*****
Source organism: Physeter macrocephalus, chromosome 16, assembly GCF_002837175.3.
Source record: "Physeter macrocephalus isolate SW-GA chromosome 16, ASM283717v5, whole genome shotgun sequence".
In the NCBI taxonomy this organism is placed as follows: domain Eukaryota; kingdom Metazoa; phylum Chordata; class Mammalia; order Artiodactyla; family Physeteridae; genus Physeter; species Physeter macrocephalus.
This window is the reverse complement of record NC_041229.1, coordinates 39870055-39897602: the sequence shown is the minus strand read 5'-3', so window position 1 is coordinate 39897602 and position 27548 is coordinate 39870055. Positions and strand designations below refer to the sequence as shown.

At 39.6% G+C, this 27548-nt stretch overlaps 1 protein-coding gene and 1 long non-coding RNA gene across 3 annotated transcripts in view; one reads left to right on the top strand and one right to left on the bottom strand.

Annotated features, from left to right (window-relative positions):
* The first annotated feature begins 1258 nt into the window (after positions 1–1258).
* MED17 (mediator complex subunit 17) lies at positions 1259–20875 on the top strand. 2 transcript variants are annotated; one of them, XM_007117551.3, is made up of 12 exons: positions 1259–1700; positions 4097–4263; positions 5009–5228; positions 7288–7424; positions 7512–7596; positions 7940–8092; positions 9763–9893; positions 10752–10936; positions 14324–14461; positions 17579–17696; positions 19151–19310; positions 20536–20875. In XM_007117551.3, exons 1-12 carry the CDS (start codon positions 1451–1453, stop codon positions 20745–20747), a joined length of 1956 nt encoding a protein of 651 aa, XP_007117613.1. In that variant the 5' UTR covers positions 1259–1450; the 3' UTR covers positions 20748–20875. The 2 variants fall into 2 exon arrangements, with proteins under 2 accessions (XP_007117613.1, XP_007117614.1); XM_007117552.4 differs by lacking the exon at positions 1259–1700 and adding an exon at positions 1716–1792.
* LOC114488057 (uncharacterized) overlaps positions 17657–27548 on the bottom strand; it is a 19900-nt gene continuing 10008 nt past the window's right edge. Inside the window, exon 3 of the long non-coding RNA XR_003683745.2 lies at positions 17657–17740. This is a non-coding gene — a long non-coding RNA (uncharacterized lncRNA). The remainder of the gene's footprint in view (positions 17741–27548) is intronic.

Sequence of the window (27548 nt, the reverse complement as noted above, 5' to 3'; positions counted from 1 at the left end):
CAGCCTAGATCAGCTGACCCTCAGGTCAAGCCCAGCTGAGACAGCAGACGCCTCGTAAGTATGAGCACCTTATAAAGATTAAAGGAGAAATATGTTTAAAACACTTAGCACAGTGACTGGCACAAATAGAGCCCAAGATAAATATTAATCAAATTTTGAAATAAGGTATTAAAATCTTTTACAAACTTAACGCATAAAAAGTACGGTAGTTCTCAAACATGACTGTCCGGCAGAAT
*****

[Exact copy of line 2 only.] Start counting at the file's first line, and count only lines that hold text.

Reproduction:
Source record: "Physeter macrocephalus isolate SW-GA chromosome 16, ASM283717v5, whole genome shotgun sequence".